The Broker Online

Protect – or promote?

Annemarie van de Vijsel is currently working as Research Communications Editor at the Utrecht University.

Social protection is a broad concept embracing protective and sometimes promotive measures that are needed in different situations and targeted at different groups and under different conditions. On the basis of these distinctions, this article divides social protection into four categories: conditional cash transfers, unconditional social assistance, contributory social insurance programmes, and labour market interventions.

All of these categories are first of all protective: they aim to protect citizens against a severe fall in income as a result of economic, natural or life shocks and to improve access to social services. In developing countries, however, conditional cash transfer programmes and labour market interventions in particular aim more directly to increase development and economic opportunities and are therefore more promotive. All social protection programmes are targeted at those who need it most. For a discussion on targeted versus universal social protection, see ‘Social protection as a global challenge’.

Setting up social protection programmes involves a number of agents: governments, the private sector and civil society. These programmes can have different short and longer-term economic and development-related effects. The process from the need for social protection schemes, to their setting up and their outcomes is shown in figure 1, from the perspective of the (potential) receiver. This article will address these elements for each category of social protection.

Like the other articles in The Broker’s Social Protection Dossier, this article focuses mainly on developing countries. The categorization it proposes, however, applies to both developing and developed countries. As will be shown later, some types of social protection programmes, such as conditional cash transfers, are more widespread in developing countries than others, such as contributory social insurance schemes.

Conditional cash transfers

The purpose of the first category of social protection programmes, conditional cash transfers, is often both protective and promotive. They protect people against poverty and help them increase their economic opportunities and raise their standards of living. These programmes are part of what is often called ‘social assistance’ and are implemented mainly in middle income countries. Latin America has the most experience with these programmes, while only a limited number of programmes have been established in Africa. Table 1 lists some 50 conditional cash transfer programmes in developing countries.

Poor and vulnerable people targeted by a conditional cash transfer programme receive money only if they meet the attached conditions, such as the recipient or their children regularly attending school or visiting a medical centre. The programmes sometimes also offer training in a diverse range of skills, such as financial management, and try to improve the recipients’ self-confidence.

According to Stephen Devereux and Melese Getu, one reason for attaching conditions to transfers is ‘that social protection can be more effective and sustainable in the long run if it is linked to investment in human capital formation’. These programmes therefore do more than just provide the poor with extra money. Governments argue that if the programmes encourage children to go to school more regularly and help them and their parents to improve their health by visiting health centres more frequently, they can have a sustainable effect on wellbeing and on the economic opportunities of the beneficiaries, as well as of future generations.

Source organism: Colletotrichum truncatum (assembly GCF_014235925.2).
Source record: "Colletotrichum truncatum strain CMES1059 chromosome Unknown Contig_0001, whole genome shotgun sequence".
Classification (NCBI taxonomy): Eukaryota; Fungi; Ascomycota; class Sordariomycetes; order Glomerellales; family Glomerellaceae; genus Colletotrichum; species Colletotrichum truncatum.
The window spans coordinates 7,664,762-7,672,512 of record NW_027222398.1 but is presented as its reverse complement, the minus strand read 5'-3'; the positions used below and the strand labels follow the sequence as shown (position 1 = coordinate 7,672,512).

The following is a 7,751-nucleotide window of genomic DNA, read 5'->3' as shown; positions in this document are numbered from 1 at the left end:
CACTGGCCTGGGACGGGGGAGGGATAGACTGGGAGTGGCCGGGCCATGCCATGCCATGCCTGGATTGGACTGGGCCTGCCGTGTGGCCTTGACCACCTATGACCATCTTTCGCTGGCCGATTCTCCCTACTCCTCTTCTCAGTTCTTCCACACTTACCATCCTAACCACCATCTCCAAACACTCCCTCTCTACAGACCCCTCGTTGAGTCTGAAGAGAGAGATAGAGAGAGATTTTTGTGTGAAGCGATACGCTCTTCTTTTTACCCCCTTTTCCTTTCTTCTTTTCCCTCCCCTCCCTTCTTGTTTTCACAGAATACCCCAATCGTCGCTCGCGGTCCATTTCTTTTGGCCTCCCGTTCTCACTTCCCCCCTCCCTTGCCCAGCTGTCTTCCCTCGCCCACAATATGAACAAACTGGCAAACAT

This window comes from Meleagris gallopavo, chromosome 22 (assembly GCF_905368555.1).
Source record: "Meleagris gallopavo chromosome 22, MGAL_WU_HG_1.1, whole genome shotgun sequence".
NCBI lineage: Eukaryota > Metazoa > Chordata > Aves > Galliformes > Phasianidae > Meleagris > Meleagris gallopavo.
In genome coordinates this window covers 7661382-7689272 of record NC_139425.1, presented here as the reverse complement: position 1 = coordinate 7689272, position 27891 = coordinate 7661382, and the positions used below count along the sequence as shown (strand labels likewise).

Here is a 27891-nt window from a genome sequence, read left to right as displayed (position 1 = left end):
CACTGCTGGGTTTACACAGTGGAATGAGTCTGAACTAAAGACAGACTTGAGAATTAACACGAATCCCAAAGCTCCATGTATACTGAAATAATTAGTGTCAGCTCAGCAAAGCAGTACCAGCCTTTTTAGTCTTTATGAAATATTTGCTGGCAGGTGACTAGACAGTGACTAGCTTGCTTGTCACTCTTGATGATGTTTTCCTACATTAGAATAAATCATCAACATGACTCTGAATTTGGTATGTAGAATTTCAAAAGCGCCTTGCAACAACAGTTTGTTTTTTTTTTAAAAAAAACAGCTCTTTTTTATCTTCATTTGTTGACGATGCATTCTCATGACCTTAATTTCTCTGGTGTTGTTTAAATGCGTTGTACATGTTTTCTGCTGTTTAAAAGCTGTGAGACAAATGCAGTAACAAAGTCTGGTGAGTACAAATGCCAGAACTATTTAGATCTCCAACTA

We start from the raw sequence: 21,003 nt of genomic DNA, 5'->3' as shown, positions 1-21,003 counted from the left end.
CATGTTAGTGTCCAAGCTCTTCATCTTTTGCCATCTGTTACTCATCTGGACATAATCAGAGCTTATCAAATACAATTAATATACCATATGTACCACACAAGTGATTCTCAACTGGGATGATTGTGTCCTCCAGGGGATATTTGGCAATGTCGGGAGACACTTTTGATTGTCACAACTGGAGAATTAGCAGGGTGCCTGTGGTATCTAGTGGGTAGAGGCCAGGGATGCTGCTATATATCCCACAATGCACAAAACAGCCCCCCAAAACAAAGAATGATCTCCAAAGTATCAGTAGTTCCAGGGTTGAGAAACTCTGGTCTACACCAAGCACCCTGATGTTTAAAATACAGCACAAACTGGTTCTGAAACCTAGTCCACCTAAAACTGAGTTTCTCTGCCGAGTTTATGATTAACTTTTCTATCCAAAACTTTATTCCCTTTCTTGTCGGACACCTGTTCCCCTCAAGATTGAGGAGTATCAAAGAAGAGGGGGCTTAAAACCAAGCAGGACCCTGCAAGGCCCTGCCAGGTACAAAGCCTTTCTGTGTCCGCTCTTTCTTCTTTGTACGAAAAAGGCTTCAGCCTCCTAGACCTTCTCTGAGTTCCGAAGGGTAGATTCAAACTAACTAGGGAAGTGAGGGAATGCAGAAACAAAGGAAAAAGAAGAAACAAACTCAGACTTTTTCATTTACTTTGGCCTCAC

Some recent conditional cash transfer programmes also explicitly target workers in the informal economy, farmers, and other self-employed people. This is important, says Hans-Horst Konkolewsky, Secretary General of the International Social Security Association, especially now that the informal sector seems to be expanding. These people are usually excluded from work-related protection mechanisms like social insurance and labour market interventions. In 2009, the Argentinian conditional cash transfer programme Asignación Universal por Hijo expanded its scope to include the families of informal workers and of unemployed persons. The Indonesian Program Keluarga Harapan is targeted at maternal and neonatal health for mothers working in the informal sector. The number of programmes that reach informal workers, however, remains limited.

Latin America


Asignación Universal por Hijo(expanded in 2009 to include the families of informal workers and unemployed persons)


Programa de Ciudadanía Porteña


(Programa Familias para la Inclusión social)



Building Opportunities for Our Social Transformation (BOOST)



Bono Juancito Pinto(conditional only on school attendance)


Bono Madre Niña-Niño Juana Azurduy


Many evaluation studies find that conditional cash transfer programmes like Oportunidades in Mexico and Bolsa Família in Brazil have a positive effect on poverty reduction and on the educational level and health of the beneficiaries. World Bank experts Bénédicte de la Brière and Laura B. Rawlings write that the poorest and most vulnerable groups are better protected against shocks. Nevertheless, the studies also show that differences between programme participants and non-participants remain limited, and that the increase in income and educational level among the participants is small.

Cash transfers are often granted to women, but whether this contributes to their empowerment is debatable. Although they may gain in economic terms, women are also frequently responsible for making sure the conditions are met. It is they who most often send their children to school, visit medical centres or attend talks on health. Granting the cash to women may therefore increase the time they have to spend on household activities at the expense of paid employment. In some cases, as Maxine Molyneux writes, their greater autonomy has also led to more violence towards them from male family members.

Social protection consultant Nicholas Freeland is critical of conditional cash transfers. There may be evidence for improvements in health and education level, ‘but who is to say whether this is a feature of the “conditionality” rather than of the transfer itself (or simply the fact of a predictable source of regular income)?’. Freeland adds that there is evidence to show that cash transfers without conditions lead to similar improvements. Other studies show that the effects of conditional cash transfer programmes on reducing child labour are ambiguous. Some evaluations observe a decrease in child work, but others find no evidence to support this conclusion.